The Santa Clara City Council on Tuesday approved a plan to build a $937 million stadium for the San Francisco 49ers on public land. The deal includes up to $114 million of public subsidies and must be approved by local voters next year.
Under the deal, the Silicon Valley city would build a 68,500-seat stadium to open in 2014. The 49ers would get to move to the heart of one of the richest and most economically dynamic regions in the country and would commit to stay for 40 years.
Santa Clara is a city of 109,400. It borders San Jose, and it is home to corporate headquarters for technology companies such as Agilent Technologies, Applied Materials, Intel, and National Semiconductor.
The deal is a blow to San Francisco, which had hoped to keep the team by building a new stadium at the Hunter’s Point Naval Shipyard. It may also be a blow to Oakland because Santa Clara and the 49ers have agreed to try to lure the Oakland Raiders to the new stadium to lower their costs and increase revenues.
The tentative financing plan calls for the 49ers and the NFL to provide $493 million of financing. A city-owned stadium authority would raise another $330 million through the sale of stadium-naming rights, concession contracts, corporate sponsorships and ticket surcharges. The plan approved by the City Council this week didn’t include the details of the financing the authority would use to make those revenues available for construction.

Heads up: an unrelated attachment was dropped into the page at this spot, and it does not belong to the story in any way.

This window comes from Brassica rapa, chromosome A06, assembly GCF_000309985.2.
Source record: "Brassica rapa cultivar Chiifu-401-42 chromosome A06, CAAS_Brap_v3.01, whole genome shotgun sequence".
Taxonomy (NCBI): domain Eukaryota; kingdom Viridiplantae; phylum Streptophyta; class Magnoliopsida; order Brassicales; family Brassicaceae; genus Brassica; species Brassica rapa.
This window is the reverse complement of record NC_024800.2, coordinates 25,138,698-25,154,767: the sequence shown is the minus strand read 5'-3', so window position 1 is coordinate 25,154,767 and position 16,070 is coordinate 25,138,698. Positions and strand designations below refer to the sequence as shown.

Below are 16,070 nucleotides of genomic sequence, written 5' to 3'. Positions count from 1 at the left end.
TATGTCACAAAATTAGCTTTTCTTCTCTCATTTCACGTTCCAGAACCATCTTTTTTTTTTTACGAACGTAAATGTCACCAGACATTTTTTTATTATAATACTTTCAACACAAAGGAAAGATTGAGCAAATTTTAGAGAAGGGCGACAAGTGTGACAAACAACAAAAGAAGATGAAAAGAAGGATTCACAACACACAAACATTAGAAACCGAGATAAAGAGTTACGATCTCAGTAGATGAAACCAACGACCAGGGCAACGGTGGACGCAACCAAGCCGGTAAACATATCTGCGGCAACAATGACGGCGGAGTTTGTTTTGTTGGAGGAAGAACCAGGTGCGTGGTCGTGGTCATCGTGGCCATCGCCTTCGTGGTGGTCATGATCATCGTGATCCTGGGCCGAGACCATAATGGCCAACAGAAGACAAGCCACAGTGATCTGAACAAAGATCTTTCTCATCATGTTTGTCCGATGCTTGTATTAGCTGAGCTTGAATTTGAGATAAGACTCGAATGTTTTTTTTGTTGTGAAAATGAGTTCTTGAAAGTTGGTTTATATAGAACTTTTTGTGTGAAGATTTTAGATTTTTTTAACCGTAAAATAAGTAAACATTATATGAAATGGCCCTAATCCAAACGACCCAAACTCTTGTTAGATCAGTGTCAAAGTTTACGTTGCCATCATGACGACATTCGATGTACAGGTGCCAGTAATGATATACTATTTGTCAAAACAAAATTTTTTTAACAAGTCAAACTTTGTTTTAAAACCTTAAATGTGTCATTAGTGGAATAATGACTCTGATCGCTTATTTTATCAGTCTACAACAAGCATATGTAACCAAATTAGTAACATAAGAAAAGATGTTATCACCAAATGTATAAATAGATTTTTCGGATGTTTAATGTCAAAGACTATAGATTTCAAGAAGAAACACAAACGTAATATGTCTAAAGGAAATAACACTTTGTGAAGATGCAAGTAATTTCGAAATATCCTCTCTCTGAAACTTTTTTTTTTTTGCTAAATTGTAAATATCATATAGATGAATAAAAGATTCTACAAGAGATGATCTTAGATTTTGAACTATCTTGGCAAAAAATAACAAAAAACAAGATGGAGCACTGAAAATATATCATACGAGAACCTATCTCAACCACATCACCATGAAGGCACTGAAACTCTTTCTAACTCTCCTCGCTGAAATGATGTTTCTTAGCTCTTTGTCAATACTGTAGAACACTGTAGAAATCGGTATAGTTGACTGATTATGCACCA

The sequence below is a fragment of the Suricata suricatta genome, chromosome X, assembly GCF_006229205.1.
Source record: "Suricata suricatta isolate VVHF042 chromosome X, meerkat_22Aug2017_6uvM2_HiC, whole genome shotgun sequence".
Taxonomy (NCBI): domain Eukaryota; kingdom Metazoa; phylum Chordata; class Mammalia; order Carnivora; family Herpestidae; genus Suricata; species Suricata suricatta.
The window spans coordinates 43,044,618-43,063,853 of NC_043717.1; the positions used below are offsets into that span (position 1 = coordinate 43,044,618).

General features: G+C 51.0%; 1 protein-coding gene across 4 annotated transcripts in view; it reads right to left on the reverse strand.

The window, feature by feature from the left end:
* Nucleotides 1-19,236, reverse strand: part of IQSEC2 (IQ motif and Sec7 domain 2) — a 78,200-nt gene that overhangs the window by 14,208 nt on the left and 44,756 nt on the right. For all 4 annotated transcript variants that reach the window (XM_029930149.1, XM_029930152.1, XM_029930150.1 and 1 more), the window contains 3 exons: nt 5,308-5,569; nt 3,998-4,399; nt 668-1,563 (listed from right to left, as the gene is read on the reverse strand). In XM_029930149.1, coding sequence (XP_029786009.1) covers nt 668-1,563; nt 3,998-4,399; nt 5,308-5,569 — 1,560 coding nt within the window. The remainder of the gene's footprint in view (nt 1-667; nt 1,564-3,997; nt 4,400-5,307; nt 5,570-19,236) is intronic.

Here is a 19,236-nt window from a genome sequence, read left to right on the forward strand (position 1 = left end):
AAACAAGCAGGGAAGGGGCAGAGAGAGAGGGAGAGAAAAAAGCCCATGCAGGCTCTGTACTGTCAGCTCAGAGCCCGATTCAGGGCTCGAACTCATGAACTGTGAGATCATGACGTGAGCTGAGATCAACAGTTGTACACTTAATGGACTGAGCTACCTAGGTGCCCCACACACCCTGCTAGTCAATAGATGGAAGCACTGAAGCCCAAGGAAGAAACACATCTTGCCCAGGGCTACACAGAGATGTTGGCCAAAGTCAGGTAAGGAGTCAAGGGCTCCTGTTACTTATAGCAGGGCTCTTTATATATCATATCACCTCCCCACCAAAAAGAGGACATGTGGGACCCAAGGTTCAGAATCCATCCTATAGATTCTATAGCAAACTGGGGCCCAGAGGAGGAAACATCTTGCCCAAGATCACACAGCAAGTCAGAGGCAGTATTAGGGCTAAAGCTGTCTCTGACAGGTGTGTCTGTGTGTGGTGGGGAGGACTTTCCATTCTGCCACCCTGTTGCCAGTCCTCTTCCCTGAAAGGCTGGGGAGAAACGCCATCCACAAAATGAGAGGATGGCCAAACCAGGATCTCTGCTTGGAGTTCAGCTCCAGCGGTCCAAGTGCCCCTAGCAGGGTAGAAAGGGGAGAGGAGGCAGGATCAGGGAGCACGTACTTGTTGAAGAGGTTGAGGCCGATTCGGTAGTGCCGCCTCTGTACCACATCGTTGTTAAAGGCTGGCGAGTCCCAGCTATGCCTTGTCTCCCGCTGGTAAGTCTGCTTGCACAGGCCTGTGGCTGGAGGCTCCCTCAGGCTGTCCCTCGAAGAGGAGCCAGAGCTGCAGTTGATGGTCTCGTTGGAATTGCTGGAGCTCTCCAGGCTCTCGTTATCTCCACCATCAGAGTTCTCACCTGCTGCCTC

The $114 million public subsidy would come in three parts:
• The Santa Clara Redevelopment Agency would provide $42 million, in part through tax-increment financing.
• The city would form a Mello-Roos community facilities district that would include eight large hotels near the stadium site and use a new 2% transient occupancy tax to finance $35 million of the stadium costs. The Mello-Roos district would finance about $15 million of its share of the costs with bonds.
• The city would also contribute $37 million to the project by building a parking lot and by having its municipal utility relocate an electrical substation near the proposed stadium site.
Santa Clara expects to complete an environmental impact review by the end of this year and to submit the measure to voters sometime in the first quarter of 2010.